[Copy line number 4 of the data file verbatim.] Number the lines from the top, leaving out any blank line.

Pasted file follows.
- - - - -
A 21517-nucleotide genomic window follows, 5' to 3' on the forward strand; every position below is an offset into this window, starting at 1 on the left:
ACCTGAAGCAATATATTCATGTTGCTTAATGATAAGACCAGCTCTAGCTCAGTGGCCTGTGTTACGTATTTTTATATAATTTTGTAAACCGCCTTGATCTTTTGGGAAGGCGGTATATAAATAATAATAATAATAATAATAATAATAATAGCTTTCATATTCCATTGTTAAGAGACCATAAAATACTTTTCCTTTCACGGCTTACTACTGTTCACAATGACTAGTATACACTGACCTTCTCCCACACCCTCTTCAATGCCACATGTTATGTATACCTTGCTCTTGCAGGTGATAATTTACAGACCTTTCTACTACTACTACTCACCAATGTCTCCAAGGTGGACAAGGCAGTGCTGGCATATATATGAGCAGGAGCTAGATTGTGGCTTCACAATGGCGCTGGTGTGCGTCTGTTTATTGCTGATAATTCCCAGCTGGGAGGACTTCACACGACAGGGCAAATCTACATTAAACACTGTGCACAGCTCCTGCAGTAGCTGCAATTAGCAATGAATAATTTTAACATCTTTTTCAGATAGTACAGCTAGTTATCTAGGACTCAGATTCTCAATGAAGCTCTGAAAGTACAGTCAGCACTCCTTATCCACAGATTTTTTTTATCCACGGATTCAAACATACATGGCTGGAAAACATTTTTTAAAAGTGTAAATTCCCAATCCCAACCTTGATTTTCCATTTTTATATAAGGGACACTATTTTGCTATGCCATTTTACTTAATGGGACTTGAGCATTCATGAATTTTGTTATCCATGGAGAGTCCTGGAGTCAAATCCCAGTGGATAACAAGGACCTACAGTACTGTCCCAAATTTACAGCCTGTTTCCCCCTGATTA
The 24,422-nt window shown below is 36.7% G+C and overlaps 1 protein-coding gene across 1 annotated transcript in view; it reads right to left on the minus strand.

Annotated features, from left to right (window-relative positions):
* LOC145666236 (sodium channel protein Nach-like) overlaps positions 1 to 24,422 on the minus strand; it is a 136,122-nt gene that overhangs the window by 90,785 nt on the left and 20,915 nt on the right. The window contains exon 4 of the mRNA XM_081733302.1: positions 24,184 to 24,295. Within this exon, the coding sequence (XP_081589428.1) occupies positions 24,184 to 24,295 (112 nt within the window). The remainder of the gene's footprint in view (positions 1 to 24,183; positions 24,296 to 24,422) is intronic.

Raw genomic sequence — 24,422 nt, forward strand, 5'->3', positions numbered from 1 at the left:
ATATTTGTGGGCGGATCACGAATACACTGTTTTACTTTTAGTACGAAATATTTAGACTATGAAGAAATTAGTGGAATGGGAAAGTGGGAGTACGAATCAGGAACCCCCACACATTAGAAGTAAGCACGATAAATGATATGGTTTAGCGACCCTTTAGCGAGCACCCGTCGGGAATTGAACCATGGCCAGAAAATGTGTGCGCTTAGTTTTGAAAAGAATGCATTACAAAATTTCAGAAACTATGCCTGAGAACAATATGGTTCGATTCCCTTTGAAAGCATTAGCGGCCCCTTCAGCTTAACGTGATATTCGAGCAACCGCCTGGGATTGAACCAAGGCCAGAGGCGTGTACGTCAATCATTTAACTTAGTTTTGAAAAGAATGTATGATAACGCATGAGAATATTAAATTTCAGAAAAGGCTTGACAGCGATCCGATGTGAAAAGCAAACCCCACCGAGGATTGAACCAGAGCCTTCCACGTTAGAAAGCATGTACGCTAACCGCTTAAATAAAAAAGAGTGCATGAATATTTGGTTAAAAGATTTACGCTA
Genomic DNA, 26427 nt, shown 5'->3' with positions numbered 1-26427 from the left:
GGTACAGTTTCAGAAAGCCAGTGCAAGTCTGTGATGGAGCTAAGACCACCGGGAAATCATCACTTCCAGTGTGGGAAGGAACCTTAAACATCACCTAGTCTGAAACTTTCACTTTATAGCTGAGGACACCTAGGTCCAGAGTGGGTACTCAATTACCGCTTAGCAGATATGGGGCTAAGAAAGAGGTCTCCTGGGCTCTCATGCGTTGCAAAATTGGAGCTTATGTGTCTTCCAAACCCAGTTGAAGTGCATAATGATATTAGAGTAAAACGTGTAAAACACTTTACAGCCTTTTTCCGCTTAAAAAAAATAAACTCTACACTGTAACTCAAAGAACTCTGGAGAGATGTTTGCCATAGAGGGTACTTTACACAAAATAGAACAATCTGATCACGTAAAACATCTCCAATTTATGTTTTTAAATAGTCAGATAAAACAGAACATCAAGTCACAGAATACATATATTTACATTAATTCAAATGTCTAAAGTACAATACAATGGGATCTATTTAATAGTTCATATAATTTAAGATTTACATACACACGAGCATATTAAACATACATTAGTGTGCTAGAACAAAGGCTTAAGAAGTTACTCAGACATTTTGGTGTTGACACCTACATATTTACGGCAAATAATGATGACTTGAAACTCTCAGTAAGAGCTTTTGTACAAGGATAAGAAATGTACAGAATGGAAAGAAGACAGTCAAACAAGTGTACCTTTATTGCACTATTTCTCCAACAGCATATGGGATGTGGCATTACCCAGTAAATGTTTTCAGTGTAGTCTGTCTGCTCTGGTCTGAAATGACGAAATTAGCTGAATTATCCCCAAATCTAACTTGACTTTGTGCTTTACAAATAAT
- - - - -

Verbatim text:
Annotated features, from left to right (window-relative positions):